Impossible Materials raised seed funding to help commercialize its first product, a cellulose-based alternative to titanium dioxide (TiO2). The white pigment was recently banned in the EU for use in foods as it was deemed unsafe. The startup was backed by Venture Kick last year and has received funding from Innobooster.
The Fribourg-based startup Impossible Materials is a spin-out of the University of Cambridge and the University of Fribourg to create plant-based ingredients for a broad range of industrially manufactured products that allow for more sustainable product formulations.
Its first product is a cellulose-based white pigment that addresses a need created by the recent EU-wide ban on titanium dioxide (TiO2), a common white pigment found in a wide variety of products, as well as the food additive E171 that contains nanoparticles of TiO2.
Impossible Materials’ product mimics the structure of the bright white Cyphochilus beetle’s exoskeletal scales with cellulose, creating a safer and better-performing white pigment. The startup is led by CEO Lukas Schertel and CBO Oliver Polcher.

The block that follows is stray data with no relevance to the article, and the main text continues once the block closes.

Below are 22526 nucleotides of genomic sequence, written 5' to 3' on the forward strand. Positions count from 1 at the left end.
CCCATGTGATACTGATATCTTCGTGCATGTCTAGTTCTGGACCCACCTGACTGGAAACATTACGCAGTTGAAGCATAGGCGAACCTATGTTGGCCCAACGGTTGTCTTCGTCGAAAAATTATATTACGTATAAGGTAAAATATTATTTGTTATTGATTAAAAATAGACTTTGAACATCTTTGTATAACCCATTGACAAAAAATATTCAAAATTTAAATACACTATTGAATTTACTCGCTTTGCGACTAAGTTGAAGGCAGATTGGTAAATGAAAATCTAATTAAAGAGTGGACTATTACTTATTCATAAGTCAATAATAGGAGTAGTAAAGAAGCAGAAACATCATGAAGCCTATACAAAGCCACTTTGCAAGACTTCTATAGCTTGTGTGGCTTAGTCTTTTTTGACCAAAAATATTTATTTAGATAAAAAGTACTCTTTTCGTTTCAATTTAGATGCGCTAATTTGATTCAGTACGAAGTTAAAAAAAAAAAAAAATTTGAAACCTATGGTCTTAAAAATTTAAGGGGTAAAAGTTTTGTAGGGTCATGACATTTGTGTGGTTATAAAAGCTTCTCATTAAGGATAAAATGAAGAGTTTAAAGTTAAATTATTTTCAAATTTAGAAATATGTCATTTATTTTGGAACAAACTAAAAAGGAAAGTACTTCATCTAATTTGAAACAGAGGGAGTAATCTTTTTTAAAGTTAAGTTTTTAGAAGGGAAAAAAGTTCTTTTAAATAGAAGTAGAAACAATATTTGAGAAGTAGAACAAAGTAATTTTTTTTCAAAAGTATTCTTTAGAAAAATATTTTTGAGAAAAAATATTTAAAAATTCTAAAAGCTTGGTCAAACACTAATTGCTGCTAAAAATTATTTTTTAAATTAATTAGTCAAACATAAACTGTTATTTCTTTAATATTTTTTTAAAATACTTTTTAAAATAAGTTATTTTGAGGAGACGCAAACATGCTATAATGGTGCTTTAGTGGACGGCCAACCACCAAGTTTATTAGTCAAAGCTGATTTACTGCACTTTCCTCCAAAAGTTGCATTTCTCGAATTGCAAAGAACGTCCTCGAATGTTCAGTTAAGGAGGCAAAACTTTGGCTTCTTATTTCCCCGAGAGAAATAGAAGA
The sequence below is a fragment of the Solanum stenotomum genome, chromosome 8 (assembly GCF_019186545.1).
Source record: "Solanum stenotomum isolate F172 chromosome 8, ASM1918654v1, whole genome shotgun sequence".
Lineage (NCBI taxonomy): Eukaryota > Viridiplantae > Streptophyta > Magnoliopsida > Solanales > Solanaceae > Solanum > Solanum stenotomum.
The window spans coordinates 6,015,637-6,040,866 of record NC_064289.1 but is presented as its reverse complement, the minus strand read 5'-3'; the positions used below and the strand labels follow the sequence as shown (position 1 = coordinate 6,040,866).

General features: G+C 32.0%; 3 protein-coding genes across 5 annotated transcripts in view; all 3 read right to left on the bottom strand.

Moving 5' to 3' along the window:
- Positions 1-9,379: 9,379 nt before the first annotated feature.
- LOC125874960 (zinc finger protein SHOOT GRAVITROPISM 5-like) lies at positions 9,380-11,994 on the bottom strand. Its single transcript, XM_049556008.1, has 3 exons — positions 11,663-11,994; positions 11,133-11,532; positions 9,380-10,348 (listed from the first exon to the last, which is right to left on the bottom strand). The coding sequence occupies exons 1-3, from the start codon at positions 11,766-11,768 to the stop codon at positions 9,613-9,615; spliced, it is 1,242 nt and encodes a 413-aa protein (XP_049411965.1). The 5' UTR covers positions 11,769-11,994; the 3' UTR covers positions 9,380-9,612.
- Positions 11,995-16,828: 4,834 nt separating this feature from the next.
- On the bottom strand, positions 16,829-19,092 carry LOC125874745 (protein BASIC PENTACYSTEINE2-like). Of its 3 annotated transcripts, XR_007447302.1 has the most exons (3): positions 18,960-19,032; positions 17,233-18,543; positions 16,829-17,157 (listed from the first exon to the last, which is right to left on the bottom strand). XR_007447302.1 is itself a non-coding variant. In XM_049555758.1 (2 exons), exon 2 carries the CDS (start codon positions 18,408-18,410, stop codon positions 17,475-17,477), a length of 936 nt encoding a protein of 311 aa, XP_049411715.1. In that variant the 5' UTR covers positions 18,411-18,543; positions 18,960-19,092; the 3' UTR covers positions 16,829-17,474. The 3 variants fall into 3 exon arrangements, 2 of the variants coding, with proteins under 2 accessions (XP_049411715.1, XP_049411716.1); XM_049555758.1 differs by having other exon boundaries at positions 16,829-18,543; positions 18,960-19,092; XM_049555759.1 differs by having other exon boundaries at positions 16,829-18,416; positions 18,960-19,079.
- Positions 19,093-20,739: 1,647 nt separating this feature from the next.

The startup now announced that it secured CHF 3.4 million (EUR 3.45 million) in a seed round led by Mission Possible Capital, a Swiss venture capital fund. The funding will be used to construct a pilot facility in Marly, Switzerland, expand the team, and work toward market entry in the food, cosmetics, and pharmaceutical sectors.
“We are thrilled to have secured this seed funding, which will enable us to take our technology to the next level,” says Lukas Schertel, CEO of Impossible Materials. “Our platform technology is ready for the next step towards mass production. I am grateful to work every day with such an experienced team that allows attracting highly qualified co-workers. We are confident that our technology will play a leading role in engineering high-value plant-based formulation ingredients that can have a positive impact on the environment and society.”
The startup was awarded CHF 50,000 by Venture Kick in 2022. In February, it was announced that the startup was also selected for the Innobooster program, which supports university-based, high-potential business cases from the Venture Kick program with a CHF 150,000 award provided by the Gebert Rüf Stiftung, according to an announcement made by Venture Kick.
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